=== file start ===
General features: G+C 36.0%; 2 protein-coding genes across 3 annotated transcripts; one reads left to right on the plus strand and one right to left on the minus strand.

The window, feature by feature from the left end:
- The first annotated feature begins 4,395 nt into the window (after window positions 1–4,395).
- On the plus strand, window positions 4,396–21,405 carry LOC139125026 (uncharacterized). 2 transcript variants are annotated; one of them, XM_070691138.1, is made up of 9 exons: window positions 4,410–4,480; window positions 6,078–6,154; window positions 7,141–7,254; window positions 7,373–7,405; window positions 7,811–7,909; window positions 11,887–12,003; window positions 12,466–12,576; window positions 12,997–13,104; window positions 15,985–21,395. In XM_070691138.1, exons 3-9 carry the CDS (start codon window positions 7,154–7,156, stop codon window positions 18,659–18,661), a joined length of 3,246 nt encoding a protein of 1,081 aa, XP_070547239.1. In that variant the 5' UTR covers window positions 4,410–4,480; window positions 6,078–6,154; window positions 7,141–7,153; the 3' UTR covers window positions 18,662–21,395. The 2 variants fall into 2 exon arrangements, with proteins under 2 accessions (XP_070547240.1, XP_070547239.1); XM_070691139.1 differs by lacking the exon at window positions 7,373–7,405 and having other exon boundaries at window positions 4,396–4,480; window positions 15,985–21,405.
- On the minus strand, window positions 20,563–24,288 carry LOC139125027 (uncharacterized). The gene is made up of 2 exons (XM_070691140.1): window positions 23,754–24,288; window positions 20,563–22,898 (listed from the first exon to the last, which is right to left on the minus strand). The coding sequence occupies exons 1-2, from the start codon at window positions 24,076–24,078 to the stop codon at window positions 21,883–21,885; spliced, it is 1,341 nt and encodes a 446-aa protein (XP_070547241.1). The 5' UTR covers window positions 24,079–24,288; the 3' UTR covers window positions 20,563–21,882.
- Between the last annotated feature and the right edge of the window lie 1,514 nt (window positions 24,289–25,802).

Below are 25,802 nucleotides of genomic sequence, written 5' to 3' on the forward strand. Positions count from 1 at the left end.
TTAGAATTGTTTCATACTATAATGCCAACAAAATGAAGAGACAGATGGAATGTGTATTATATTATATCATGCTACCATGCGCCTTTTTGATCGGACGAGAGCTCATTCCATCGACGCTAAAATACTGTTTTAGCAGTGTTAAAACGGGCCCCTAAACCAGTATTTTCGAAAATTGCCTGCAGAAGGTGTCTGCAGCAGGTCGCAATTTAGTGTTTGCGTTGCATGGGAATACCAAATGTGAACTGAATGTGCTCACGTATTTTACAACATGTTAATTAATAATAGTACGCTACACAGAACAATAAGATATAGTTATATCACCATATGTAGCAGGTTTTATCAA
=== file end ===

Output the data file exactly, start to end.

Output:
General features: G+C 36.0%; 2 protein-coding genes across 3 annotated transcripts; one reads left to right on the plus strand and one right to left on the minus strand.

The window, feature by feature from the left end:
- The first annotated feature begins 4,395 nt into the window (after window positions 1–4,395).
- On the plus strand, window positions 4,396–21,405 carry LOC139125026 (uncharacterized). 2 transcript variants are annotated; one of them, XM_070691138.1, is made up of 9 exons: window positions 4,410–4,480; window positions 6,078–6,154; window positions 7,141–7,254; window positions 7,373–7,405; window positions 7,811–7,909; window positions 11,887–12,003; window positions 12,466–12,576; window positions 12,997–13,104; window positions 15,985–21,395. In XM_070691138.1, exons 3-9 carry the CDS (start codon window positions 7,154–7,156, stop codon window positions 18,659–18,661), a joined length of 3,246 nt encoding a protein of 1,081 aa, XP_070547239.1. In that variant the 5' UTR covers window positions 4,410–4,480; window positions 6,078–6,154; window positions 7,141–7,153; the 3' UTR covers window positions 18,662–21,395. The 2 variants fall into 2 exon arrangements, with proteins under 2 accessions (XP_070547240.1, XP_070547239.1); XM_070691139.1 differs by lacking the exon at window positions 7,373–7,405 and having other exon boundaries at window positions 4,396–4,480; window positions 15,985–21,405.
- On the minus strand, window positions 20,563–24,288 carry LOC139125027 (uncharacterized). The gene is made up of 2 exons (XM_070691140.1): window positions 23,754–24,288; window positions 20,563–22,898 (listed from the first exon to the last, which is right to left on the minus strand). The coding sequence occupies exons 1-2, from the start codon at window positions 24,076–24,078 to the stop codon at window positions 21,883–21,885; spliced, it is 1,341 nt and encodes a 446-aa protein (XP_070547241.1). The 5' UTR covers window positions 24,079–24,288; the 3' UTR covers window positions 20,563–21,882.
- Between the last annotated feature and the right edge of the window lie 1,514 nt (window positions 24,289–25,802).

Below are 25,802 nucleotides of genomic sequence, written 5' to 3' on the forward strand. Positions count from 1 at the left end.
TTAGAATTGTTTCATACTATAATGCCAACAAAATGAAGAGACAGATGGAATGTGTATTATATTATATCATGCTACCATGCGCCTTTTTGATCGGACGAGAGCTCATTCCATCGACGCTAAAATACTGTTTTAGCAGTGTTAAAACGGGCCCCTAAACCAGTATTTTCGAAAATTGCCTGCAGAAGGTGTCTGCAGCAGGTCGCAATTTAGTGTTTGCGTTGCATGGGAATACCAAATGTGAACTGAATGTGCTCACGTATTTTACAACATGTTAATTAATAATAGTACGCTACACAGAACAATAAGATATAGTTATATCACCATATGTAGCAGGTTTTATCAA